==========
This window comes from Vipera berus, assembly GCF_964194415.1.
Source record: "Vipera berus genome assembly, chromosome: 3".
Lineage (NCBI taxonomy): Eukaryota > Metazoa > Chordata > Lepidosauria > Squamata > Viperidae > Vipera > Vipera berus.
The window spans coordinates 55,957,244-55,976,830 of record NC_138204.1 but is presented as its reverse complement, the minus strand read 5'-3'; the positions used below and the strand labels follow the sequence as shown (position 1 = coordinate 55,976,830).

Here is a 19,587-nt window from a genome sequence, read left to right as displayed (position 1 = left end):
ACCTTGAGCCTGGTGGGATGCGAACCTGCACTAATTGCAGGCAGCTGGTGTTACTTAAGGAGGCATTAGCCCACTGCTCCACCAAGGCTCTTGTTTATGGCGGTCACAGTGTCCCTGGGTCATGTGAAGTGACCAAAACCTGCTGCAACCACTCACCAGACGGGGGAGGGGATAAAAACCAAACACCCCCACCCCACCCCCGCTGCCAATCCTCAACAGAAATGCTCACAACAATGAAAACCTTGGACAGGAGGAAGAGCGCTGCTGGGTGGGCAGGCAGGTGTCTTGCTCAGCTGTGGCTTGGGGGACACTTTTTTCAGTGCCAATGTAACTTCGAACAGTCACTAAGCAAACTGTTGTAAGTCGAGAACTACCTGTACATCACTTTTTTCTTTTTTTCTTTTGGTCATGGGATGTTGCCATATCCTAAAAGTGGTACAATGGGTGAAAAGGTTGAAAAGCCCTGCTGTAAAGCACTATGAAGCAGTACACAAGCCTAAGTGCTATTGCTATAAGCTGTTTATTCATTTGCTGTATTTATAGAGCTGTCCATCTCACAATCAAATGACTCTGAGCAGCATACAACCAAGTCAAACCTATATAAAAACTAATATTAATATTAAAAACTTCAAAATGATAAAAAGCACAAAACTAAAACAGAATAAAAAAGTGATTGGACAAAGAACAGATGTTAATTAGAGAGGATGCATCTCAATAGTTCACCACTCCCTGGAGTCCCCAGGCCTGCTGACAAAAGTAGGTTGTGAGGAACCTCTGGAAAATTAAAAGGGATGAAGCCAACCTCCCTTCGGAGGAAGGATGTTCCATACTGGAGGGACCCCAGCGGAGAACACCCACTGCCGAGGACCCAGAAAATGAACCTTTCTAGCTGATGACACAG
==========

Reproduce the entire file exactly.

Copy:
This window comes from Vipera berus, assembly GCF_964194415.1.
Source record: "Vipera berus genome assembly, chromosome: 3".
Lineage (NCBI taxonomy): Eukaryota > Metazoa > Chordata > Lepidosauria > Squamata > Viperidae > Vipera > Vipera berus.
The window spans coordinates 55,957,244-55,976,830 of record NC_138204.1 but is presented as its reverse complement, the minus strand read 5'-3'; the positions used below and the strand labels follow the sequence as shown (position 1 = coordinate 55,976,830).

Here is a 19,587-nt window from a genome sequence, read left to right as displayed (position 1 = left end):
ACCTTGAGCCTGGTGGGATGCGAACCTGCACTAATTGCAGGCAGCTGGTGTTACTTAAGGAGGCATTAGCCCACTGCTCCACCAAGGCTCTTGTTTATGGCGGTCACAGTGTCCCTGGGTCATGTGAAGTGACCAAAACCTGCTGCAACCACTCACCAGACGGGGGAGGGGATAAAAACCAAACACCCCCACCCCACCCCCGCTGCCAATCCTCAACAGAAATGCTCACAACAATGAAAACCTTGGACAGGAGGAAGAGCGCTGCTGGGTGGGCAGGCAGGTGTCTTGCTCAGCTGTGGCTTGGGGGACACTTTTTTCAGTGCCAATGTAACTTCGAACAGTCACTAAGCAAACTGTTGTAAGTCGAGAACTACCTGTACATCACTTTTTTCTTTTTTTCTTTTGGTCATGGGATGTTGCCATATCCTAAAAGTGGTACAATGGGTGAAAAGGTTGAAAAGCCCTGCTGTAAAGCACTATGAAGCAGTACACAAGCCTAAGTGCTATTGCTATAAGCTGTTTATTCATTTGCTGTATTTATAGAGCTGTCCATCTCACAATCAAATGACTCTGAGCAGCATACAACCAAGTCAAACCTATATAAAAACTAATATTAATATTAAAAACTTCAAAATGATAAAAAGCACAAAACTAAAACAGAATAAAAAAGTGATTGGACAAAGAACAGATGTTAATTAGAGAGGATGCATCTCAATAGTTCACCACTCCCTGGAGTCCCCAGGCCTGCTGACAAAAGTAGGTTGTGAGGAACCTCTGGAAAATTAAAAGGGATGAAGCCAACCTCCCTTCGGAGGAAGGATGTTCCATACTGGAGGGACCCCAGCGGAGAACACCCACTGCCGAGGACCCAGAAAATGAACCTTTCTAGCTGATGACACAG